Real Estate


What is a Subprime Mortgage 

Subprime Mortgages
You’ve probably heard a lot about subprime mortgages these days.

Especially with the recent meltdown and subsequent bankruptcy filings of mortgage companies such as:

First Magnus Mortgage, Aegis Mortgage, American Home Mortgage Investment Corp, People's Choice Home Loan Inc., Ownit Mortgage Solutions, Mortgage Lenders Network and ResMae Mortgage.

So What Exactly is a Subprime Mortgage?
A subprime mortgage is a type of loan granted to people with poor credit ratings. Usually their FICO score is below 620. Due to their marred credit ratings, these individuals fail to qualify for normal conventional mortgages and are classified as subprime borrowers; meaning they are viewed by the industry as less than top quality clients.

Because subprime borrowers present a higher risk for lenders, subprime mortgagors charge interest rates above the prime lending rate. This strategic maneuver was implemented to help increase profitability of subprime loans and offset the higher risks. It worked so well that from 2004 through 2006, subprime mortgages became immensely popular and extremely profitable.

Literally every month someone was starting a mortgage company with subprime loans as the backbone of their operation. The Mortgage Bankers Association says subprime originations dollar volume totaled $2.5 trillion in 2006. That means for 2006, about 16.8 percent of the mortgage volume consisted of subprime loans. Needless to say, that’s a lot of greenback!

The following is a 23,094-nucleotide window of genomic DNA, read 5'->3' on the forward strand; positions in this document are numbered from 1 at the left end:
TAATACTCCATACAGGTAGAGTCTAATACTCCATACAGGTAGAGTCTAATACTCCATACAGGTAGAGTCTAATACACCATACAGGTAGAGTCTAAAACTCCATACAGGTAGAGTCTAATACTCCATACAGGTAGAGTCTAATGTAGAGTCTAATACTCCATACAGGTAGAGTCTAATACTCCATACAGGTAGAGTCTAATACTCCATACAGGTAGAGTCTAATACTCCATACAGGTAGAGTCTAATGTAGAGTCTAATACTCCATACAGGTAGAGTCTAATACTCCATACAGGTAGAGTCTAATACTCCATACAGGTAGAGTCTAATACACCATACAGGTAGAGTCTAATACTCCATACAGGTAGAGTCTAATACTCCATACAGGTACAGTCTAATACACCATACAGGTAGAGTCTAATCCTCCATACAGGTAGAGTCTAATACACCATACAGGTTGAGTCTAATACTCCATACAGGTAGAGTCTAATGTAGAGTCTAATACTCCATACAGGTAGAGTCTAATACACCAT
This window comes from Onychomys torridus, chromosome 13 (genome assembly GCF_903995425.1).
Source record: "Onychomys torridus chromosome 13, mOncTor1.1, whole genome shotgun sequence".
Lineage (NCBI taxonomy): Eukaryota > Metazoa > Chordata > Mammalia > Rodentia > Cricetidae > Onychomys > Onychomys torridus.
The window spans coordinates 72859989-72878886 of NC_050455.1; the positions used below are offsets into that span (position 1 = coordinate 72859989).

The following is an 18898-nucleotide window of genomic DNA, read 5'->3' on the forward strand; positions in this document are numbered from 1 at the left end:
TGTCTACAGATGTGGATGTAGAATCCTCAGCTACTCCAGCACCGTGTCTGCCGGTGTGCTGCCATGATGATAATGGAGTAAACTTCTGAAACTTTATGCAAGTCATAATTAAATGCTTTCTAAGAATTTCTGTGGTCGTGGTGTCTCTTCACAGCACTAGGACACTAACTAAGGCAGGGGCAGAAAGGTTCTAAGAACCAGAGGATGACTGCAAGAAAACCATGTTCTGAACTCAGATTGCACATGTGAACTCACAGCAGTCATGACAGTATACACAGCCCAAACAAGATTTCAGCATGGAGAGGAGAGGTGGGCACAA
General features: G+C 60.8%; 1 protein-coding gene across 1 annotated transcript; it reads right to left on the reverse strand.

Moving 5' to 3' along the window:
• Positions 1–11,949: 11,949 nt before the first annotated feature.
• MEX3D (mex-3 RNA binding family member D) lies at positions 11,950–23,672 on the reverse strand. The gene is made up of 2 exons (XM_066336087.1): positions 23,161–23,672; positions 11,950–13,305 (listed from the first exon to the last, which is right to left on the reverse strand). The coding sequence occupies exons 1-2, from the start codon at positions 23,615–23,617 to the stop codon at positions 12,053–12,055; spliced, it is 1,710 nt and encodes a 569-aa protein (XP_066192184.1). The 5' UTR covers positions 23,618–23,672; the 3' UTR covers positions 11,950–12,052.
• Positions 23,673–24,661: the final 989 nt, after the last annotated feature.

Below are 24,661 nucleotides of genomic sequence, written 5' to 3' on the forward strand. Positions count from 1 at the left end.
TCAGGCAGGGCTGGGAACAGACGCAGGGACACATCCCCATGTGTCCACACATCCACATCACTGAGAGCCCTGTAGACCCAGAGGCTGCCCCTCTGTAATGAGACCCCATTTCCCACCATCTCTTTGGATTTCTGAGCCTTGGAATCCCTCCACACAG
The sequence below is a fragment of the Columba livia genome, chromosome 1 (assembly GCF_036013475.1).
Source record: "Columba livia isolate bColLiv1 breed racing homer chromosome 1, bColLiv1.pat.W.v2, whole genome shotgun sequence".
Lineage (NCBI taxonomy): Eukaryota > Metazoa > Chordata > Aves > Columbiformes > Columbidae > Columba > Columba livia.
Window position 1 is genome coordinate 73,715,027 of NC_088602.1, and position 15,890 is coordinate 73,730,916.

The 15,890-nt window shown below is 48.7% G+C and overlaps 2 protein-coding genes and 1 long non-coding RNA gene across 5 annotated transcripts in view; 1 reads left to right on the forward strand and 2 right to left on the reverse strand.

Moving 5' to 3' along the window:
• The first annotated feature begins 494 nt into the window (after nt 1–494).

What Types of Subprime Mortgages Are Available?
There are several types of subprime mortgages available. The most common is the (ARM), which is an acronym for Adjustable Rate Mortgage. This product initially charges a fixed interest rate and then converts to a floating rate based on an index such as:

  • 1-Year Treasury Security
  • LIBOR (London Interbank Offered Rate)
  • 6-Month Certificate of Deposit (CD)
  • 11th District Cost of Funds (COFI)

Each of these indexes move up or down based on conditions of the financial markets. Consequently, for every borrower that has an ARM, their payment will fluctuate upwards with the market their ARM is tied to.

How Much Will My Mortgage Payment Increase?
It depends... lets say you borrowed $100,000 on an ARM with an initial rate of 4.69% over 15 years. This means that your principal and interest payment will be approximately $774.74. As time progresses your adjustable rate increase to lets say 7.30%, your mortgage payment then increases to $915.68. That’s a $140.94 jump.

It is common for ARM payments to rapidly increase by three to four hundred dollars and more per month. For some people, that increase spirals them into financial ruin. All of the sudden that initial low start up rate with the ARM becomes somewhat of a curse to borrower and lender alike.


As the interest rates of subprime mortgages increases, the domino effect reverberates throughout the real estate and financial worlds. Foreclosures skyrocket, the lenders experience financial difficulties which forces pushes them to file bankruptcy. Investors get jittery and pullback investment funds which makes it harder for borrowers with less than great credit to get a mortgage loan.


Brad Pierce is a fulltime Real Estate Investor specializing in short sales and helping subprime borrowers recover from the subprime mortgage meltdown. With over 15 years of experience, Brad has quietly helped thousands of individuals experience their dream of home ownership.







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